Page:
Comparing Means of different groups over time


I hope my question hasn't been answered specifically on a different forum post. If so, please send me the link since I haven't found the exact problem I'm looking to solve.

My situation is as follows: I have an experiment in which I compare 10 different plant genotypes, with 16 plants per genotype divided in two different treatments (WW and WD). So I have two independent variables (genotype and treatment) with 8 repeats per treatment (so 16 per genotype, or 160 in total).
I want to compare these plants in their performance measured as a single dependent variable ("LER")
Now, originally I wanted to perform two analyses:

  1. T-test within each genotype, comparing the 2 treatments

  2. Two-way ANOVA between genotypes including a possible interaction effect between genotype*treatment

BUT here's the problem: I measured the dependent variable on each plant several times over the course of several months. Thus, there is correlation between the subsequent measurements on the same plants (repeated measures). To make this more tricky, there are many NA's for the dependent variable for reasons I will not get in to here, but which means that I do not have the same amount of repeated measures for each plant over the course of the experiment. And finally, the assumption of equal variances is also violated for 4 out of 10 genotypes (normality is fine).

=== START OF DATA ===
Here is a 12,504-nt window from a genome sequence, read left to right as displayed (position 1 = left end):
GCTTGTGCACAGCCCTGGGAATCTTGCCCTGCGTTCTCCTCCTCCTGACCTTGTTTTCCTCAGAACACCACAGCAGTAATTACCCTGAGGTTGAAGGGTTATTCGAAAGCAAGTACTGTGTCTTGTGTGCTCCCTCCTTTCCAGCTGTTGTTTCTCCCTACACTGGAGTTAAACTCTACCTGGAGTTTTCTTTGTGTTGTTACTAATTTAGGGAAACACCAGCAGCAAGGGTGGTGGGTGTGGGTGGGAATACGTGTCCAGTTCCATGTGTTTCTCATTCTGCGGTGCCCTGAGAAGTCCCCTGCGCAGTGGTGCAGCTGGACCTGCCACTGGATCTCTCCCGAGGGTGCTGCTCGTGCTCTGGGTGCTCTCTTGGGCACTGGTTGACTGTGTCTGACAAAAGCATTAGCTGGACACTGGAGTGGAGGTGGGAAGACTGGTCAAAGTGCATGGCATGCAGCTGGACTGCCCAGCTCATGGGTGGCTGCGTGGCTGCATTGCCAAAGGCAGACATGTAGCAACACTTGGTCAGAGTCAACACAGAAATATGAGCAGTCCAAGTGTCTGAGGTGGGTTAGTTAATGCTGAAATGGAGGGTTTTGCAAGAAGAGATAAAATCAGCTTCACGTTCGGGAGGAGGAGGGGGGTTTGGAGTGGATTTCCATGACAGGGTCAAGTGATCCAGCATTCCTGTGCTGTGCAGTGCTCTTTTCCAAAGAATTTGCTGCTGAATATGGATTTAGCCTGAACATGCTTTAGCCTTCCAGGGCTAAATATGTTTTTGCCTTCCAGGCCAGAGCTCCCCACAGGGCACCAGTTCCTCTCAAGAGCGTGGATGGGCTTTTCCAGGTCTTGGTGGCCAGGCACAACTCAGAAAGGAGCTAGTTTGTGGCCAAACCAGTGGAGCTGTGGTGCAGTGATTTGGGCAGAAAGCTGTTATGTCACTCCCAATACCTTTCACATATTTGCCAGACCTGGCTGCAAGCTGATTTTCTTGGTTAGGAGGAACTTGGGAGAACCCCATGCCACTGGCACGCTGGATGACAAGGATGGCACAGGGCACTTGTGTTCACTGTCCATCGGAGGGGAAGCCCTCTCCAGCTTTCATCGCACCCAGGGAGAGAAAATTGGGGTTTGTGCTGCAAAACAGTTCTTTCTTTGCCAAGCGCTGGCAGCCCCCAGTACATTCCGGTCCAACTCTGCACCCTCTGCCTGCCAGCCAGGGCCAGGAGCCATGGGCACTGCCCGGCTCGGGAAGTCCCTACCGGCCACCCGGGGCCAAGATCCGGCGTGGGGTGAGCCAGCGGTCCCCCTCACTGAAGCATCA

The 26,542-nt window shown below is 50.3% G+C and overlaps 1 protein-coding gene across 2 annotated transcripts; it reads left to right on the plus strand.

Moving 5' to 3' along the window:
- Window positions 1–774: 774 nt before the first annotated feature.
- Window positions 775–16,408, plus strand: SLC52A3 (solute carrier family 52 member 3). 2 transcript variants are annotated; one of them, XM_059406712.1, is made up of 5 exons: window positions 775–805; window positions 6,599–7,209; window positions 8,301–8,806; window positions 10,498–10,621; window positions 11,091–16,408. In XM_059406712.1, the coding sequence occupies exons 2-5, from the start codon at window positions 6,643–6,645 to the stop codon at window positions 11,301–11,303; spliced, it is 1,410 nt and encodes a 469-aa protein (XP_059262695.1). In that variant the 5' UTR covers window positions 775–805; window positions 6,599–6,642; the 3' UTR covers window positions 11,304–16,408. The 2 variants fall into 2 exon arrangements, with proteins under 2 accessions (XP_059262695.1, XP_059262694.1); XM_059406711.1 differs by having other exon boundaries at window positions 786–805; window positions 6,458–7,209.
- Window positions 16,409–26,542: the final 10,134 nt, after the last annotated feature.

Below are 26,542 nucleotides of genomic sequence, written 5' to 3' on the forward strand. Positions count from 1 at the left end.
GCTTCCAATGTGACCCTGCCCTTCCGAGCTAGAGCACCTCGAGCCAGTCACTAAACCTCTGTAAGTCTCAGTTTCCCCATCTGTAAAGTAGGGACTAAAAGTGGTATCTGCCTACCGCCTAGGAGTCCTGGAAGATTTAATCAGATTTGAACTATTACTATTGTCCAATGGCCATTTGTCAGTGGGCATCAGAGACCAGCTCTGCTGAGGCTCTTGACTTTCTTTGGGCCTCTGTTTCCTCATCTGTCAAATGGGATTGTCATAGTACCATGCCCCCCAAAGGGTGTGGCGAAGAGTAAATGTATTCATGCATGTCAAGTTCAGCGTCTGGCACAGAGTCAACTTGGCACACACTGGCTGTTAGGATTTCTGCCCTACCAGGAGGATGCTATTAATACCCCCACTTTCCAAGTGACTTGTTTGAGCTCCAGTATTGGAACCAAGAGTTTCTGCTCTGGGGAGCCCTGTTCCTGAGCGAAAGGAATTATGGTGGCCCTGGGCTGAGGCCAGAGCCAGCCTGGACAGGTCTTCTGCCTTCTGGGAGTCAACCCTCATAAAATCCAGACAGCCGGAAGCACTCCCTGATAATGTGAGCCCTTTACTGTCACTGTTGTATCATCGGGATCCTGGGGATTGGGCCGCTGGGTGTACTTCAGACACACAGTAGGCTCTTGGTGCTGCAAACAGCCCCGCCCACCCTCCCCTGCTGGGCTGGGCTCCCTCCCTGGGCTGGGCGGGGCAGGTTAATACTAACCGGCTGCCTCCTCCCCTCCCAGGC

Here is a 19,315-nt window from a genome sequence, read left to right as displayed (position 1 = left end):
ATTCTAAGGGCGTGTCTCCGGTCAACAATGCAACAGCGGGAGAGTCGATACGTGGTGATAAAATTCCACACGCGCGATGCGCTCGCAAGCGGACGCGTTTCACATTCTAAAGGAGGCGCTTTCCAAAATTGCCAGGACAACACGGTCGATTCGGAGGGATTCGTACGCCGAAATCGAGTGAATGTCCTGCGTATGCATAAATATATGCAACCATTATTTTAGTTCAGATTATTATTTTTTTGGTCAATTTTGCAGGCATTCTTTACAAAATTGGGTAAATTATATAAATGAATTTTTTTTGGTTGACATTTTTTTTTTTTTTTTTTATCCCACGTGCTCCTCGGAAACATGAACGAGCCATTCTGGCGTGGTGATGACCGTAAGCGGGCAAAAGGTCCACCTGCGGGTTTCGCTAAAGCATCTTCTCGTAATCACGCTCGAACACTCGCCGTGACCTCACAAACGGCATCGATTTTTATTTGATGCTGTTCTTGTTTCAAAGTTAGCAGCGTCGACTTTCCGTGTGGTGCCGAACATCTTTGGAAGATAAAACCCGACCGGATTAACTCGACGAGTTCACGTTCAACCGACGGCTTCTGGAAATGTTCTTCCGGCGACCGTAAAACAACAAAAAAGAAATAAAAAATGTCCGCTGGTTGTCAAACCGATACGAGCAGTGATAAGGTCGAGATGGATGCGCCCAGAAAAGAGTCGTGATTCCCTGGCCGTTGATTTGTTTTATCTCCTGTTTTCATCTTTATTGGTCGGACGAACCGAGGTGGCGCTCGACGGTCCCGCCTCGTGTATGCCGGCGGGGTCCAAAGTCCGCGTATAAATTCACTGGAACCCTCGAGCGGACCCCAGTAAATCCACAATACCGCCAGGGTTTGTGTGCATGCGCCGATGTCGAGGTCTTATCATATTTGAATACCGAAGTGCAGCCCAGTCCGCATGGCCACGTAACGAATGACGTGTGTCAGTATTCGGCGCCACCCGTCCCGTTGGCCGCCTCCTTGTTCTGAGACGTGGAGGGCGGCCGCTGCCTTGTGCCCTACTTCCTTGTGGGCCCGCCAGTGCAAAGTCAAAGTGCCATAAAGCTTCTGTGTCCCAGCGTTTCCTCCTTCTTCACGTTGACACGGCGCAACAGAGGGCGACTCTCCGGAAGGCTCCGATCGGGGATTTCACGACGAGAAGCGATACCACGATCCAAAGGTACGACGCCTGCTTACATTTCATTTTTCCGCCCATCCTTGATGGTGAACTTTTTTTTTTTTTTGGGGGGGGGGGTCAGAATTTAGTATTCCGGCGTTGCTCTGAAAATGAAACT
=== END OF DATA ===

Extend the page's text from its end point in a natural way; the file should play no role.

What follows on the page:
I have read up on repeated measures ANOVA and Paired T-tests, but I don't think these are appropriate here due to the difference in amount of measures between plants and the fact that I want to compare means of genotype vs genotype or treatment vs treatment (and not comparing the means of the same genotype over time)

I believe other suggestions include just performing ANOVA at each measurement point but that seems tedious and unprofessional, or adding the time factor as a random blocking variable but I also have no idea how to perform such analysis. Any help is appreciated.

This topic was automatically closed 21 days after the last reply. New replies are no longer allowed.